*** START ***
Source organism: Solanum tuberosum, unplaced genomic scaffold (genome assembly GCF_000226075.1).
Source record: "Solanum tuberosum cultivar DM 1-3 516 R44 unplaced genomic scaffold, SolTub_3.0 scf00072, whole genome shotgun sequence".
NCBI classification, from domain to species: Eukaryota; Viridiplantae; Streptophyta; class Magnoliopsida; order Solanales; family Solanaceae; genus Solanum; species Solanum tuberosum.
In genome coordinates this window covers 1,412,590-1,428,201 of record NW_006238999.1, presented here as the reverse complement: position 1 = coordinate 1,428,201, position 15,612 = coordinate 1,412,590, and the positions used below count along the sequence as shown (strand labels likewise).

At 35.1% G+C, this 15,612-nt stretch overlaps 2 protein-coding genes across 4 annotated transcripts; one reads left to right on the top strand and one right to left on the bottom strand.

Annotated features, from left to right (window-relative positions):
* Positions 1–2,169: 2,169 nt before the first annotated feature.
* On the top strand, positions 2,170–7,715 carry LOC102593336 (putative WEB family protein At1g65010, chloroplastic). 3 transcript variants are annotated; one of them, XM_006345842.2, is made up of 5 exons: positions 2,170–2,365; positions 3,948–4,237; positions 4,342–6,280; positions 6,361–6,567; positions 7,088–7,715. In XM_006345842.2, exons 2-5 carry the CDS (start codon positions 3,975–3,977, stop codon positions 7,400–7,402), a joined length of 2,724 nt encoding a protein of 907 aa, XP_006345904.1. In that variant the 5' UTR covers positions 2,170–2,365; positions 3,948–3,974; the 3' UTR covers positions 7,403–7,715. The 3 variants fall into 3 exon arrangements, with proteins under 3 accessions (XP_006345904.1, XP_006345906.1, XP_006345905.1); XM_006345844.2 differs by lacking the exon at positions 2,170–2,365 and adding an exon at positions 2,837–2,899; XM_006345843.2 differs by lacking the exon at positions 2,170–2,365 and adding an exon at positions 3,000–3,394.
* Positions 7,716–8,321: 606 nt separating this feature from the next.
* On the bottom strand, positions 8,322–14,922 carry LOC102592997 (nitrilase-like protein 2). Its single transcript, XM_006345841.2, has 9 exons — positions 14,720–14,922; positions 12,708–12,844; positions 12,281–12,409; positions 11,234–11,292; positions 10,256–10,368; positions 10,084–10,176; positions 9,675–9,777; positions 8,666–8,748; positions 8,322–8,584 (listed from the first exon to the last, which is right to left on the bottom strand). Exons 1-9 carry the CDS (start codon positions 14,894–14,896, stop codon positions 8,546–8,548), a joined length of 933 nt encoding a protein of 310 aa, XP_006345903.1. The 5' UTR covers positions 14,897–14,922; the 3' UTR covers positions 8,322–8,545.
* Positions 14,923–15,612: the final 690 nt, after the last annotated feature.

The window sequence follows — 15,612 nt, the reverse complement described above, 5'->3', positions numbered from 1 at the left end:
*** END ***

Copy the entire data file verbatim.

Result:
Source organism: Solanum tuberosum, unplaced genomic scaffold (genome assembly GCF_000226075.1).
Source record: "Solanum tuberosum cultivar DM 1-3 516 R44 unplaced genomic scaffold, SolTub_3.0 scf00072, whole genome shotgun sequence".
NCBI classification, from domain to species: Eukaryota; Viridiplantae; Streptophyta; class Magnoliopsida; order Solanales; family Solanaceae; genus Solanum; species Solanum tuberosum.
In genome coordinates this window covers 1,412,590-1,428,201 of record NW_006238999.1, presented here as the reverse complement: position 1 = coordinate 1,428,201, position 15,612 = coordinate 1,412,590, and the positions used below count along the sequence as shown (strand labels likewise).

At 35.1% G+C, this 15,612-nt stretch overlaps 2 protein-coding genes across 4 annotated transcripts; one reads left to right on the top strand and one right to left on the bottom strand.

Annotated features, from left to right (window-relative positions):
* Positions 1–2,169: 2,169 nt before the first annotated feature.
* On the top strand, positions 2,170–7,715 carry LOC102593336 (putative WEB family protein At1g65010, chloroplastic). 3 transcript variants are annotated; one of them, XM_006345842.2, is made up of 5 exons: positions 2,170–2,365; positions 3,948–4,237; positions 4,342–6,280; positions 6,361–6,567; positions 7,088–7,715. In XM_006345842.2, exons 2-5 carry the CDS (start codon positions 3,975–3,977, stop codon positions 7,400–7,402), a joined length of 2,724 nt encoding a protein of 907 aa, XP_006345904.1. In that variant the 5' UTR covers positions 2,170–2,365; positions 3,948–3,974; the 3' UTR covers positions 7,403–7,715. The 3 variants fall into 3 exon arrangements, with proteins under 3 accessions (XP_006345904.1, XP_006345906.1, XP_006345905.1); XM_006345844.2 differs by lacking the exon at positions 2,170–2,365 and adding an exon at positions 2,837–2,899; XM_006345843.2 differs by lacking the exon at positions 2,170–2,365 and adding an exon at positions 3,000–3,394.
* Positions 7,716–8,321: 606 nt separating this feature from the next.
* On the bottom strand, positions 8,322–14,922 carry LOC102592997 (nitrilase-like protein 2). Its single transcript, XM_006345841.2, has 9 exons — positions 14,720–14,922; positions 12,708–12,844; positions 12,281–12,409; positions 11,234–11,292; positions 10,256–10,368; positions 10,084–10,176; positions 9,675–9,777; positions 8,666–8,748; positions 8,322–8,584 (listed from the first exon to the last, which is right to left on the bottom strand). Exons 1-9 carry the CDS (start codon positions 14,894–14,896, stop codon positions 8,546–8,548), a joined length of 933 nt encoding a protein of 310 aa, XP_006345903.1. The 5' UTR covers positions 14,897–14,922; the 3' UTR covers positions 8,322–8,545.
* Positions 14,923–15,612: the final 690 nt, after the last annotated feature.

The window sequence follows — 15,612 nt, the reverse complement described above, 5'->3', positions numbered from 1 at the left end: